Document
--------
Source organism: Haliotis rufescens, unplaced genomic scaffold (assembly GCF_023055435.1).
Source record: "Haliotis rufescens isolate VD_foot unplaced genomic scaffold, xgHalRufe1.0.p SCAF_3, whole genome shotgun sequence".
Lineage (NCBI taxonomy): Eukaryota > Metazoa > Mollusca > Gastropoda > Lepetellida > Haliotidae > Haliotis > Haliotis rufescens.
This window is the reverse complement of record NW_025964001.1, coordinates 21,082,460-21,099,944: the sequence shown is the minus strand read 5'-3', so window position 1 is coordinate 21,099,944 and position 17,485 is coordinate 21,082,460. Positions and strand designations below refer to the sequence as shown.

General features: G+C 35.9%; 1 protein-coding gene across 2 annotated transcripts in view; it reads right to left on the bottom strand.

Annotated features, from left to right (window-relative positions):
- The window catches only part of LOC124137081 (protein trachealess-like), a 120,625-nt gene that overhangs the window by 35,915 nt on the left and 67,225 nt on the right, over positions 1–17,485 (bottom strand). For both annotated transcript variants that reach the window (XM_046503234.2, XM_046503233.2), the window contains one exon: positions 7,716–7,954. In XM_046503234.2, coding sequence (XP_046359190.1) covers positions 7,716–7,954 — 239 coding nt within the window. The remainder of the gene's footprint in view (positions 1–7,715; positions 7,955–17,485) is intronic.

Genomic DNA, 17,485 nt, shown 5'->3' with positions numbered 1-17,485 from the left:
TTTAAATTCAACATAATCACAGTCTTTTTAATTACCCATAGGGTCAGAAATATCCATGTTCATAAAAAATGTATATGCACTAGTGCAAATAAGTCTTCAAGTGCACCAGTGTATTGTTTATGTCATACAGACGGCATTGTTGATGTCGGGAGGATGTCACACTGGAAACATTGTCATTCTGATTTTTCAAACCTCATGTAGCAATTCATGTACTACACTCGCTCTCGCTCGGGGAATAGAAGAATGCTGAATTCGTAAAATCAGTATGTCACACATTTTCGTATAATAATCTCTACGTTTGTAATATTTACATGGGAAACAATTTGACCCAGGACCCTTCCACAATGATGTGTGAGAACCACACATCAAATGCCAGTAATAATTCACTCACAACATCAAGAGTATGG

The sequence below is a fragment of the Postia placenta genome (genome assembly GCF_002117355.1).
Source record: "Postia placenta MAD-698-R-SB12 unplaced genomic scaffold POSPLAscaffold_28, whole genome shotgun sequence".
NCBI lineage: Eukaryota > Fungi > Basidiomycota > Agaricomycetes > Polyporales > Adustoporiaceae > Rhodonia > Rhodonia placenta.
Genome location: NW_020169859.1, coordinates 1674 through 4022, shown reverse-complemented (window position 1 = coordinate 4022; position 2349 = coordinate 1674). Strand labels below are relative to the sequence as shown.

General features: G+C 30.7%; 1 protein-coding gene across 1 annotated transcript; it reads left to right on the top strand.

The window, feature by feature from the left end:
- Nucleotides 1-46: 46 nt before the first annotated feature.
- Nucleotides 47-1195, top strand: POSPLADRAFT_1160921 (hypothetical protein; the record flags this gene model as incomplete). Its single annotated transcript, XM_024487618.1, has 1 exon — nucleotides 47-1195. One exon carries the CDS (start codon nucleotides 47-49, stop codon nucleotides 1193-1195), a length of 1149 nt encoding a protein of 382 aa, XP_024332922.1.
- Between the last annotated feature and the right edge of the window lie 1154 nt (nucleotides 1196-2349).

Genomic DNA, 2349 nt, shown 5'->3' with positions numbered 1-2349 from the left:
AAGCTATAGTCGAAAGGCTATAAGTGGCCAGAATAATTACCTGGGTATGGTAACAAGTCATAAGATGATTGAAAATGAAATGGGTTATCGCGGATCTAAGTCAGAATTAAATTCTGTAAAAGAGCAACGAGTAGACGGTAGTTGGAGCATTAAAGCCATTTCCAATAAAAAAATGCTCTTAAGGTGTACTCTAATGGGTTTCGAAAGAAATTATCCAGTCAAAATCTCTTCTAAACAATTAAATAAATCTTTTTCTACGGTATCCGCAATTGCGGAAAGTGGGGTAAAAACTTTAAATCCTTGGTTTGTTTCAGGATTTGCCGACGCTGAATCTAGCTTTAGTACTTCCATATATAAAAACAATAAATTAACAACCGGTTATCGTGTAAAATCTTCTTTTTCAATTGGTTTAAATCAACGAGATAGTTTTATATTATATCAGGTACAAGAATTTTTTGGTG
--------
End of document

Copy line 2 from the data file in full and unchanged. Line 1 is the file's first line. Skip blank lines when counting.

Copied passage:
Source record: "Haliotis rufescens isolate VD_foot unplaced genomic scaffold, xgHalRufe1.0.p SCAF_3, whole genome shotgun sequence".